Primary Source Material
on the Soldiers and the Battles
Home The Armies The Soldiers The Battles Civilians Articles
If this website has been useful to you, please consider making a Donation.

Your support will help keep this website free for everyone, and will allow us to do more research. Thank you for your support!

26th Wisconsin Infantry

Regimental History
Twenty-sixth Infantry. — Cols., William H. Jacobs, Frederick C. Winkler; Lieut. -Cols., Charles Lehnian, Hans Boebel, Frederick C. Winkler, Francis Lackner; Majs., Philip Horwitz, Henry Baetz, Frederick C. Winkler, Francis Lackner, John W. Fuchs. This was a German regiment, organized at Camp Sigel, Milwaukee, mustered in, Sept. 17, 1862, and left the state on Oct. 6. It joined the 11th army corps at Fairfax Court House, Va., and was attached to the 2nd brigade, 3d division. It joined the movement toward the Rappahannock in December, went into camp at Stafford Court House, and then was on drill, guard and picket duty until April. It participated at Chancellorsville in May, 1863, being posted on a ridge in an open field with its right wholly uncovered, where it and the 119th N. Y., both under fire for the first time, were savagely attacked by superior numbers. The men fought like veterans until both flanks were doubled up and only fell back when destruction or capture was inevitable. The regiment lost 177 in killed, wounded, and prisoners in the two days' contest. It was engaged at Gettysburg under the temporary command of Gen. Schurz. Ewell's corps, far out-numbering Schurz's command, bore down upon it with terrible fury, forcing it back, although the men fought like demons for every inch, until a point was reached where the line could be reformed. On the second day the regiment became hotly engaged and was compelled to fall back, which it did in good order, contesting the way as on the previous day, and later acted as rear-guard in the retreat to Cemetery hill. Its losses during the battle were 210 killed, wounded, prisoners and missing. At Missionary ridge the regiment was in reserve the first day and in the front line against skirmishers on the second. In the beginning of the Atlanta campaign its brigade had the advance at Resaca; was engaged at Dallas; took position before Kennesaw mountain and had several sharp engagements in that vicinity. At Peachtree creek it was under a terrific enfilading fire from a body of the enemy concealed in a thick wood, and repelled at the same time an assault from the front. Col. Wood, commanding the brigade, said: "The brunt of the enemy's attack fell upon it; the brave, skillful and determined manner in which it met this attack * * * and drove back the enemy could not be excelled by the troops in this or any other army." The regiment was in the front line before Atlanta during the greater part of the siege and was in many skirmishes and reconnoissances. On the march to the sea it charged and carried the enemy's works 10 miles from Savannah, for which it received the compliments of its commanders. It was in the engagement at Averasboro, was in line of battle at Bentonville, supporting the 14th corps, and at the close of the campaign of the Carolinas marched to Richmond. It participated in the grand review at Washington. In an official communication, Gen. Coggswell, brigade commander, stated that it was "one of the finest military organizations in the service." It was mustered out at Washington June 13, 1865. Its original strength was 1,002; gain by recruits, 86; substitutes, 1; total, 1,089. Loss by death, 254; desertion, 31; transfer, 125; discharge, 232; mustered out, 447.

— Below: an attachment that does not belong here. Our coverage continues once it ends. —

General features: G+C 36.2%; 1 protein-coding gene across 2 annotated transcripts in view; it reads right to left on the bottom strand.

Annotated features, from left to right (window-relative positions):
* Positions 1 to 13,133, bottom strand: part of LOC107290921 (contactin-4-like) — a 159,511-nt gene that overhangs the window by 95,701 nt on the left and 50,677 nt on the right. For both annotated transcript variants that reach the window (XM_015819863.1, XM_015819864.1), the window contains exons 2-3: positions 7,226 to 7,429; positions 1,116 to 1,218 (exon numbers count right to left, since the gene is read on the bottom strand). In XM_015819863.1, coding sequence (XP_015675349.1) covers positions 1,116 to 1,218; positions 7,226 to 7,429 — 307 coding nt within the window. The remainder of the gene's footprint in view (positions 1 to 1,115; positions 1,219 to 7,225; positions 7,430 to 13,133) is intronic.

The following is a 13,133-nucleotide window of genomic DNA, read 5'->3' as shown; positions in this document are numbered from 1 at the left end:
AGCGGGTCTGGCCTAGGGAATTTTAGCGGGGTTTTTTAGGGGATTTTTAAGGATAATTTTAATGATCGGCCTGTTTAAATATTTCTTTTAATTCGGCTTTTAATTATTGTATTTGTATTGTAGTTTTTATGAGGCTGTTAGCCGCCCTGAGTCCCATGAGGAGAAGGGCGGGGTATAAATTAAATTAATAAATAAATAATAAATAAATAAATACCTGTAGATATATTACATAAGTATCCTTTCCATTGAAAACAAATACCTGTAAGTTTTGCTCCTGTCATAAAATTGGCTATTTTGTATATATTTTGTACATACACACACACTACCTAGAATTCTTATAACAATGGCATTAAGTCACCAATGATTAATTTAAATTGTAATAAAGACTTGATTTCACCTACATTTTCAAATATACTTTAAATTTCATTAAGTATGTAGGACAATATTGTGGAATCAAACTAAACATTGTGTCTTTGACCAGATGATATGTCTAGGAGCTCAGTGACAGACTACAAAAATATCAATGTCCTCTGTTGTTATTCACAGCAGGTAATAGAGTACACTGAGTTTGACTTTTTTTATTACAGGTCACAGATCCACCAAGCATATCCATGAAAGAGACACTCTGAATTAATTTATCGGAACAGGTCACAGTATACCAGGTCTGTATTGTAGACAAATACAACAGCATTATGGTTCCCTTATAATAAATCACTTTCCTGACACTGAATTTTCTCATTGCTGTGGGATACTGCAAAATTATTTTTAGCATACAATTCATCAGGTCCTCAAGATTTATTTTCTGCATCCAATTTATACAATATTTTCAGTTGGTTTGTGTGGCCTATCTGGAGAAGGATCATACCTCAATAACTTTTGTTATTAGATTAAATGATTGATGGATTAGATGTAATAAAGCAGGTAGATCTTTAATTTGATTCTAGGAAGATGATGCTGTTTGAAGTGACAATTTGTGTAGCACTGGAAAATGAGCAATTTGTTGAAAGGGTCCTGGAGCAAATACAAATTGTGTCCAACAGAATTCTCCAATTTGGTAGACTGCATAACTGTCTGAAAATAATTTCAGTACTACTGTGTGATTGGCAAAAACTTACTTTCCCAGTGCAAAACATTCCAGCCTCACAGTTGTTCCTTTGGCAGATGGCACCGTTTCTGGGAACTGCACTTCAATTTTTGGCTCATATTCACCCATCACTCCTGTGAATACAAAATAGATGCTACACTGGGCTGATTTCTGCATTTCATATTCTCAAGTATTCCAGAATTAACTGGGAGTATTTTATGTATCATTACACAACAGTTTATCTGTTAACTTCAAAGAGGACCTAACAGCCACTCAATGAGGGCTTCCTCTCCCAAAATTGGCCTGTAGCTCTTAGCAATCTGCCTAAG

Regimental history taken from "The Union Army" by Federal Publishing Company, 1908 - Volume 4

Whats New
About Us

Copyright 2010 by
A Division of